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Individuals with Autism Spectrum Disorders (ASD) often demonstrate impaired generativity that is thought to mediate repetitive behaviors in autism (Turner in J Child Psychol Psychiatry, 40(6):839–849, 1999a). The present study evaluated generativity in children with and without ASD via the use-of-objects task (Turner in J Child Psychol Psychiatry, 40(2):189–201, 1999b) and an Animals Fluency Task (Lezak in Neuropsychological assessment. Oxford University Press, Oxford, 1995). Groups differed significantly on two of four metrics from the Animals Fluency Task and two of seven metrics from the Use of Objects task. In the ASD sample, no significant relations were found between generativity and repetitive behaviors. Significant relations were found, however, between performance on the Animals Fluency Task and communication symptoms. Results replicate reports of generativity deficits in ASD and suggest that impaired generativity may reflect communication deficits that are characteristic of the disorder.
The executive dysfunction theory of autism spectrum disorders (ASD; e.g., Russell 1997; Turner 1999a) suggests that the rigid and invariant behaviors that are characteristic of the disorder may be linked to impaired executive function (EF). However, not all studies have reported executive dysfunction in autism (see Hill 2004; Geurts et al. 2009 for reviews). One potential explanation for these inconsistent findings is that many EF tests are potentially mediated by diverse neurocognitive processes, including those that are not purely executive in nature. For example, classic tests of EF, such as the Wisconsin card sorting (Heaton 1981) and Tower of Hanoi/London (Humes et al. 1997) tests, require planning, working memory, impulse control, inhibition and shifting set, as well as the initiation and monitoring of action (Roberts et al. 1998; Stuss and Knight 2002).
One approach to evaluate the executive dysfunction theory of autism is to employ tasks that tap relatively specific neurocognitive processes. One such process is generativity, which requires respondents to generate spontaneously appropriate novel responses, such as words beginning with a specific letter within a specified period of time (Lezak 1995). Subdomains of generativity include phonological or letter fluency (i.e., generation of words that start with a specific letter), ideational fluency (e.g., generating uses for a specific object) and design fluency (e.g., generation of unique patterns using a grid). Intact generative abilities are a natural precursor to effective rule-governed behaviors, and, as suggested by Turner (1997, 1999a), poor generativity skills may manifest themselves as repetitive behaviors. Therefore, individuals with ASD may repeat certain behavioral patterns because of an inability to generate novel behavioral patterns.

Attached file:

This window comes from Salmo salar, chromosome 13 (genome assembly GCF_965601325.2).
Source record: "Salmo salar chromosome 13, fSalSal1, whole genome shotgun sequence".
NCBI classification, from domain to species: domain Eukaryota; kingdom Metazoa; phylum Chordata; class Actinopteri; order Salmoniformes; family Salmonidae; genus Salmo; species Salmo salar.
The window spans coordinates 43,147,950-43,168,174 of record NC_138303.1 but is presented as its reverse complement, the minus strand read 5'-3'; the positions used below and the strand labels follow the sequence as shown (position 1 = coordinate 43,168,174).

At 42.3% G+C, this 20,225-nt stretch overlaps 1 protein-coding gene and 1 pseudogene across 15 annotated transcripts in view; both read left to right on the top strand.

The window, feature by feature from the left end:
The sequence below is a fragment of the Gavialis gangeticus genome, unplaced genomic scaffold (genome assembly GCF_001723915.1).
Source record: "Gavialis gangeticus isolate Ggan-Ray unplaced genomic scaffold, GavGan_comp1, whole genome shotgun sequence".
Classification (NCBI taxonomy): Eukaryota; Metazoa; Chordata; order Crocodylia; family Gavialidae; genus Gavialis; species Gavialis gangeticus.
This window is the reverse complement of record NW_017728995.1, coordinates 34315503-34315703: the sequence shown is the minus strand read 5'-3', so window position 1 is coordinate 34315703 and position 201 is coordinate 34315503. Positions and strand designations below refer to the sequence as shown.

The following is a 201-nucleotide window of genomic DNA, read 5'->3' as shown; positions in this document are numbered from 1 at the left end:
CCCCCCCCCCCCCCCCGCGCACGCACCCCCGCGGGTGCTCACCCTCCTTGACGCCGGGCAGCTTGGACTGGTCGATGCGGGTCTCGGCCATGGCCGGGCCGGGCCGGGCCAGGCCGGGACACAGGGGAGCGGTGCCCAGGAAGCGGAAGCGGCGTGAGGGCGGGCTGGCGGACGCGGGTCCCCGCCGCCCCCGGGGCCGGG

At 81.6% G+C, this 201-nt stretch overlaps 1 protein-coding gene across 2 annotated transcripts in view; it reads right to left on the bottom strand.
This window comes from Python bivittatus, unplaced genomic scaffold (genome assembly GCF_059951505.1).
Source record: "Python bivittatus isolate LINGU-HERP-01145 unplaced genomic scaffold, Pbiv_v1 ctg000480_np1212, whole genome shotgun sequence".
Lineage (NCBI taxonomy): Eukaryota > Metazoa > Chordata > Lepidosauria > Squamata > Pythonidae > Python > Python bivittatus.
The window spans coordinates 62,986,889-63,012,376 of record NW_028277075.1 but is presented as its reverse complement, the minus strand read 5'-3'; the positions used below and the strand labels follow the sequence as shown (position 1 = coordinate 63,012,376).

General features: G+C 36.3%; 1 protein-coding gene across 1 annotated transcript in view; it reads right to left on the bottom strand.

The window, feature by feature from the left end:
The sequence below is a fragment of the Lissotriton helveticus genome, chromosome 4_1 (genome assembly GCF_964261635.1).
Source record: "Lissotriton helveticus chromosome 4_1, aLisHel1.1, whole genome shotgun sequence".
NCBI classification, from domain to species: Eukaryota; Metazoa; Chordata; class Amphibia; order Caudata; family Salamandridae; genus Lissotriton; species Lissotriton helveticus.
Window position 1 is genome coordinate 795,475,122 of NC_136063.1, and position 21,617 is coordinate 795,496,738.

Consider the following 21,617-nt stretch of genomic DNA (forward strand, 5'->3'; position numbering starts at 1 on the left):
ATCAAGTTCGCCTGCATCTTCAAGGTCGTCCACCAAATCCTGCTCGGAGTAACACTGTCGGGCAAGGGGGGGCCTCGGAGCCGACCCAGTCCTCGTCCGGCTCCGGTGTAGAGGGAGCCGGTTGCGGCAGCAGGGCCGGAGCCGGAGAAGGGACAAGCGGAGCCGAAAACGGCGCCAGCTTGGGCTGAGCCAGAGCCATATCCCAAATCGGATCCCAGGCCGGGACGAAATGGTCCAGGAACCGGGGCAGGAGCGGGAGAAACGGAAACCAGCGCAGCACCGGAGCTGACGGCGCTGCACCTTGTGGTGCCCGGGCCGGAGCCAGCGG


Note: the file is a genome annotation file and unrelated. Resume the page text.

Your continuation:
To date, there are a handful of studies that have assessed generativity in ASD. One of the first reports was an early study of perseverative tendencies during a color sequences production task (Frith 1970). More recently, Turner (1999a) reported that individuals with ASD showed reduced generativity for both word and ideational fluency tasks, with strongest results for disallowed and perseverative responses rather than a difference in the quantity of responses. These findings are consistent with reports by the same author (1997) of relatively decreased novel responses and more perseverative responses in a sequencing task by children with autism. Rutherford and Rogers (2003) reported that decreased generativity in 3-year-old children with autism was linked to impaired pretend play behavior with novel toys, despite intact performance on a set-shifting task. Finally, Ambery et al. (2006) reported that individuals with Asperger’s disorder showed impaired Controlled Oral Word Association Test (COWA; Benton and Hamsher 1989) scores.
However, results in this area are not entirely consistent. Barnard et al. (2008) examined word and design fluency and found no differences in the autism group relative to learning disabled controls. Additionally, phonological fluency has been found to be both intact (Minshew et al. 1997; Kleinhans et al. 2005) and impaired (Rumsey and Hamburger 1988, 1990) in high-functioning autism relative to both adult controls and adults with severe dyslexia. In typically developing children, findings of relations between fluency and other neurocognitive domains are inconsistent as well: for example, some investigations have found relations with intelligence, while others have not (see Ardila et al. 2000; Arffa 2007 for reviews). For these reasons, we controlled for intelligence in all analyses of relations of generativity abilities and autism symptoms in the present study.
Despite the studies reviewed above, little is known about the potential linkages between generativity profiles and the severity of core autism symptoms. The only study to date to address this question revealed that generativity did not predict repetitive behaviors, but rather predicted communicative abilities (Bishop and Norbury 2005). However, the investigation utilized subscales from the Social Communication Questionnaire (SCQ, Rutter et al. 2003), and only eight items from this 40-item measure tap the symptom domain of repetitive behaviors. Because of the emphasis in the present study on possible relations between generativity and repetitive behaviors, we utilized the Repetitive Behavior Scale-Revised (RBS-R, Bodfish et al. 1999), a measure designed specifically to assess multiple factors of this symptom domain.
In summary, the purpose of the present investigation was to evaluate generativity profiles in a large sample of children with high-functioning autism via the Use-of-Objects (Turner 1999b) and Animal Fluency (Lezak 1995) tasks, and to relate generativity abilities to core autism symptoms. We hypothesized that the ASD group would be characterized by deficits on both generativity tasks, particularly on measures of redundant responses. Additionally, we hypothesized that generativity scores would be correlated with symptoms of restricted repetitive behaviors in individuals with ASD. In particular, we speculated that generativity deficits would predict so-called higher-order repetitive behaviors (e.g., compulsions, rituals/insistence on sameness, and restricted interests) rather than so-called lower-order repetitive behaviors (e.g., motor stereotypies and self-injurious behaviors).